By Matt Barone
Under any other circumstances, Stacy would be scared to death. Actually, she'd be dead. Literally.
Resting upwards of 500 feet in the air, she's in perfect striking distance for every missile and bullet that's presently traveling in her direction, but she's not the least bit uneasy. Jafara will keep her safe. That's what he does best.
Seated comfortably on top of his long, stretch-limousine-sized snout, Stacy has both hands firmly locked into two of Jafara's facial breathing holes. She holds on tightly, treating her newfound love's scaly, slimy nose as her very own magic carpet.
Ever since her father, General Stanley Porter, took her to see Disney's Aladdin when she a wide-eyed, curious 9-year-old, Stacy's always dreamed about riding high in the sky on the same kind of fantastic transportation that the hero and the beautiful Princess Jasmine flew on.
Sharing his delicious popcorn with her in the crowded movie theater, Stanley said, "Don't worry, sweetie. One day, you'll get your own magic carpet. It might not look like that, but you'll find your Aladdin. Because you're a princess, aren't you? Of course you are."
Daddy was right about one thing, thought Stacy: Jafara, as she affectionately named him, doesn't look anything like Aladdin. But he's just as heroic. She learned that firsthand when the green, over-sized lizard came to her rescue nearly an hour earlier. The memory of it replays in Stacy's mind: Like everyone else in Manhattan, she was watching the beast tear through Midtown, knocking down buildings and roaring with loud, intimidating fury. As the monster barreled down 37th Street and inched closer and closer to the Porter's high-rise apartment, Stacy couldn't help but press her hands and face against the all-glass wall, in unbridled astonishment. She never expected the beast's deafening, powerful roar to shatter the glass and send her falling to a splattery death. Nor did she anticipate that the gargantuan everyone in the city feared would catch her with its bare, bumpy, reptilian hand.
The more the soldiers' barrage of firepower whizzed past Jafara's head, the more Stacy couldn't help but feel comforted. If she were to lose her grip and slip off her speech-deprived but nonetheless emotive protector's snout, Jafara would catch her. She could tell by the way he looked at her with those dark, trampoline-dimensioned eyes.
Even if Daddy won't accept it. There he is, in a chopper that that's trailing Jafara. Through an extremely powerful megaphone, Daddy shouts: "Stacy, honey, please get it to stop! It's not your friend! It's a monster! You're going to die like this!"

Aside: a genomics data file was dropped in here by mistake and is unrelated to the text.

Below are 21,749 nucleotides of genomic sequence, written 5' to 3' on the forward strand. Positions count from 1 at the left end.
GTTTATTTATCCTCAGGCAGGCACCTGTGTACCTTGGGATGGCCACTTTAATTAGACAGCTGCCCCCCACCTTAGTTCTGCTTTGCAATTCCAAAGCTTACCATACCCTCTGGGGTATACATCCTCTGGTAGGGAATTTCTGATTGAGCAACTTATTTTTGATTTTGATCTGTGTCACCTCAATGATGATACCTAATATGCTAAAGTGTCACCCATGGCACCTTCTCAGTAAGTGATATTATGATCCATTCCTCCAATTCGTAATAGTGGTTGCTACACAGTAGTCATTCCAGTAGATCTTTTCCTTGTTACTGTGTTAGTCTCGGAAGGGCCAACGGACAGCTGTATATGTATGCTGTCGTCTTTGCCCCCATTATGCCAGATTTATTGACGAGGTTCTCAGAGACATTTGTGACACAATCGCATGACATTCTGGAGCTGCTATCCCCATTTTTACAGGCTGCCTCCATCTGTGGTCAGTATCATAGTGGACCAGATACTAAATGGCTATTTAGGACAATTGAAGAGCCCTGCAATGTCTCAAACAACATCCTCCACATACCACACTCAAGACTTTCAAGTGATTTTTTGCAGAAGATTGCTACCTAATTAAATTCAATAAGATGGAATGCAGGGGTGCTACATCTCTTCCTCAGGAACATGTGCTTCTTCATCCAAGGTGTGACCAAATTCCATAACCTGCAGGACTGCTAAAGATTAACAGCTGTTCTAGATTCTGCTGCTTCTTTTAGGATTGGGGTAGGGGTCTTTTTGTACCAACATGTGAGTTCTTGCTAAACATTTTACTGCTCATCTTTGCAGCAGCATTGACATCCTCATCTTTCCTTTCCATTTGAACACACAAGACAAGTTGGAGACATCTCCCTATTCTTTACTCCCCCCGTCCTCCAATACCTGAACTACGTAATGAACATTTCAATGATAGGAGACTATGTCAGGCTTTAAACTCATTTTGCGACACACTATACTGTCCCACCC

Typical Daddy. He never likes any of the boys. But Jafara is different. He's like Aladdin.
At the top of her lungs, Stacy shouts for Jafara to hear, even though she's pretty sure he won't understand a word: "You've saved my life! That's more than any other man has ever done for me! Especially that bastard Todd. He would have just let me fall, but not you!"
Suddenly, Stacy feels Jafara's snout, along with the rest of his body, vibrate. The movements nearly shake her hands free from their grips. An ear-puncturing noise that sounds like massive helicopter propellers gearing up for liftoff fills the air. Looking past Jafara's enormous right eye, she notices what appears to be a wing ripping through a skyscraper. Seconds later, she and her special magic carpet are ascending into the air, high above the buildings and well beyond Daddy's chopper.
The view is breathtaking. Stacy can see all of New York City in the distance, and the Empire State Building up close as Jafara slows down for the approach. Like a dog sniffing a wall, Jafara sticks his snout against the roof, coaxing Stacy to crawl off and onto the building. She steps down, turns around, and makes eye contact with her hero. Squinting his snout, Jafara smiles, winks at her, and says, in a growling, hardly audible voice, "Stay here. Safe. Be back shortly. With present."
As Jafara flies away, back toward the military's nonstop blitzkrieg, Stacy yells, "And you can talk! This is too good to be true! I'll be here, Jafara!"
"Jafara? What kind of stupid name is that?"
Stacy turns around and sees an attractive, similarly young woman sitting near the other side of the rooftop. "And did he just wink at you, too? That bastard! Even the ones that aren't human are no good!"
Flabbergasted, Stacy shouts back, "Who the hell are you?"
"Don't worry about who I am! I'm pretty sure I know who you are: You must be my 'present.' That jerk has a lot of explaining to do when he gets back!"